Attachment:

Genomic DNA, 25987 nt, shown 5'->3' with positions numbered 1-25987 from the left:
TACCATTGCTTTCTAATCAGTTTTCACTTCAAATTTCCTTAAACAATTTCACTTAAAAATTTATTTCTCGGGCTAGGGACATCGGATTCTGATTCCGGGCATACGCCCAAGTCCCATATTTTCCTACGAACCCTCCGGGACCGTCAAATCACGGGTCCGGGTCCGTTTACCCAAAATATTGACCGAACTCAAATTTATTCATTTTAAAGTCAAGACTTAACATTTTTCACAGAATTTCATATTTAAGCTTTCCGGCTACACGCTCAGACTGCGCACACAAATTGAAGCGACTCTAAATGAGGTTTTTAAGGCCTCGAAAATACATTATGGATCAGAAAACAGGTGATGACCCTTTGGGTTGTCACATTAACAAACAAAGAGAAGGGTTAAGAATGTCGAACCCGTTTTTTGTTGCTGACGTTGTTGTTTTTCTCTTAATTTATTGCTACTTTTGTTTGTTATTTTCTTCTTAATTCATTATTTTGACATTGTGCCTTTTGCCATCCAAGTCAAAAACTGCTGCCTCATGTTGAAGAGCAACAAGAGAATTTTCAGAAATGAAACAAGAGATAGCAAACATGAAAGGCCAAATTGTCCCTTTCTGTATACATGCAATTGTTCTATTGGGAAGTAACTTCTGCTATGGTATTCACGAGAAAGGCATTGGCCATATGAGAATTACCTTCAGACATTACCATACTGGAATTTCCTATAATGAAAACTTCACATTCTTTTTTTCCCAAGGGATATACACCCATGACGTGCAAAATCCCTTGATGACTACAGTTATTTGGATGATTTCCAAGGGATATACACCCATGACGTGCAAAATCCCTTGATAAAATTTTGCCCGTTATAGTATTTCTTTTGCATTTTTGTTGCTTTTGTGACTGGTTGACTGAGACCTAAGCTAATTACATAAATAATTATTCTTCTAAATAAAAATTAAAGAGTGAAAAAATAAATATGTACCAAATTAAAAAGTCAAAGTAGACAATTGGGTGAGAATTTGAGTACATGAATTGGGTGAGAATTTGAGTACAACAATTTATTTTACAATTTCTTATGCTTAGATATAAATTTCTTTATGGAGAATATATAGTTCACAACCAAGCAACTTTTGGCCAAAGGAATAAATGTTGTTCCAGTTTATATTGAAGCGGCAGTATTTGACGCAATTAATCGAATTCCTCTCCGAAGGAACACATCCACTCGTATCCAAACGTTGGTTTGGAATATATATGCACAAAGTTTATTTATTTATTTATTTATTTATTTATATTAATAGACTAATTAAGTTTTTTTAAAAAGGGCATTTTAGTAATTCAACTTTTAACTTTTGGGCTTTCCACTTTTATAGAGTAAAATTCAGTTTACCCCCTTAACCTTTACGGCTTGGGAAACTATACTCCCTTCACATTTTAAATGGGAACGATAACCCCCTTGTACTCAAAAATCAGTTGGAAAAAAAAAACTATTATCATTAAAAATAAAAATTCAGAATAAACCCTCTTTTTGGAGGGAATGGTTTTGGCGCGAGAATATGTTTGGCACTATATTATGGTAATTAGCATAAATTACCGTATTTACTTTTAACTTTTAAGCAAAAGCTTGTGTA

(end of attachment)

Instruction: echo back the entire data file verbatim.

Genomic DNA, 25987 nt, shown 5'->3' with positions numbered 1-25987 from the left:
TACCATTGCTTTCTAATCAGTTTTCACTTCAAATTTCCTTAAACAATTTCACTTAAAAATTTATTTCTCGGGCTAGGGACATCGGATTCTGATTCCGGGCATACGCCCAAGTCCCATATTTTCCTACGAACCCTCCGGGACCGTCAAATCACGGGTCCGGGTCCGTTTACCCAAAATATTGACCGAACTCAAATTTATTCATTTTAAAGTCAAGACTTAACATTTTTCACAGAATTTCATATTTAAGCTTTCCGGCTACACGCTCAGACTGCGCACACAAATTGAAGCGACTCTAAATGAGGTTTTTAAGGCCTCGAAAATACATTATGGATCAGAAAACAGGTGATGACCCTTTGGGTTGTCACATTAACAAACAAAGAGAAGGGTTAAGAATGTCGAACCCGTTTTTTGTTGCTGACGTTGTTGTTTTTCTCTTAATTTATTGCTACTTTTGTTTGTTATTTTCTTCTTAATTCATTATTTTGACATTGTGCCTTTTGCCATCCAAGTCAAAAACTGCTGCCTCATGTTGAAGAGCAACAAGAGAATTTTCAGAAATGAAACAAGAGATAGCAAACATGAAAGGCCAAATTGTCCCTTTCTGTATACATGCAATTGTTCTATTGGGAAGTAACTTCTGCTATGGTATTCACGAGAAAGGCATTGGCCATATGAGAATTACCTTCAGACATTACCATACTGGAATTTCCTATAATGAAAACTTCACATTCTTTTTTTCCCAAGGGATATACACCCATGACGTGCAAAATCCCTTGATGACTACAGTTATTTGGATGATTTCCAAGGGATATACACCCATGACGTGCAAAATCCCTTGATAAAATTTTGCCCGTTATAGTATTTCTTTTGCATTTTTGTTGCTTTTGTGACTGGTTGACTGAGACCTAAGCTAATTACATAAATAATTATTCTTCTAAATAAAAATTAAAGAGTGAAAAAATAAATATGTACCAAATTAAAAAGTCAAAGTAGACAATTGGGTGAGAATTTGAGTACATGAATTGGGTGAGAATTTGAGTACAACAATTTATTTTACAATTTCTTATGCTTAGATATAAATTTCTTTATGGAGAATATATAGTTCACAACCAAGCAACTTTTGGCCAAAGGAATAAATGTTGTTCCAGTTTATATTGAAGCGGCAGTATTTGACGCAATTAATCGAATTCCTCTCCGAAGGAACACATCCACTCGTATCCAAACGTTGGTTTGGAATATATATGCACAAAGTTTATTTATTTATTTATTTATTTATTTATATTAATAGACTAATTAAGTTTTTTTAAAAAGGGCATTTTAGTAATTCAACTTTTAACTTTTGGGCTTTCCACTTTTATAGAGTAAAATTCAGTTTACCCCCTTAACCTTTACGGCTTGGGAAACTATACTCCCTTCACATTTTAAATGGGAACGATAACCCCCTTGTACTCAAAAATCAGTTGGAAAAAAAAAACTATTATCATTAAAAATAAAAATTCAGAATAAACCCTCTTTTTGGAGGGAATGGTTTTGGCGCGAGAATATGTTTGGCACTATATTATGGTAATTAGCATAAATTACCGTATTTACTTTTAACTTTTAAGCAAAAGCTTGTGTA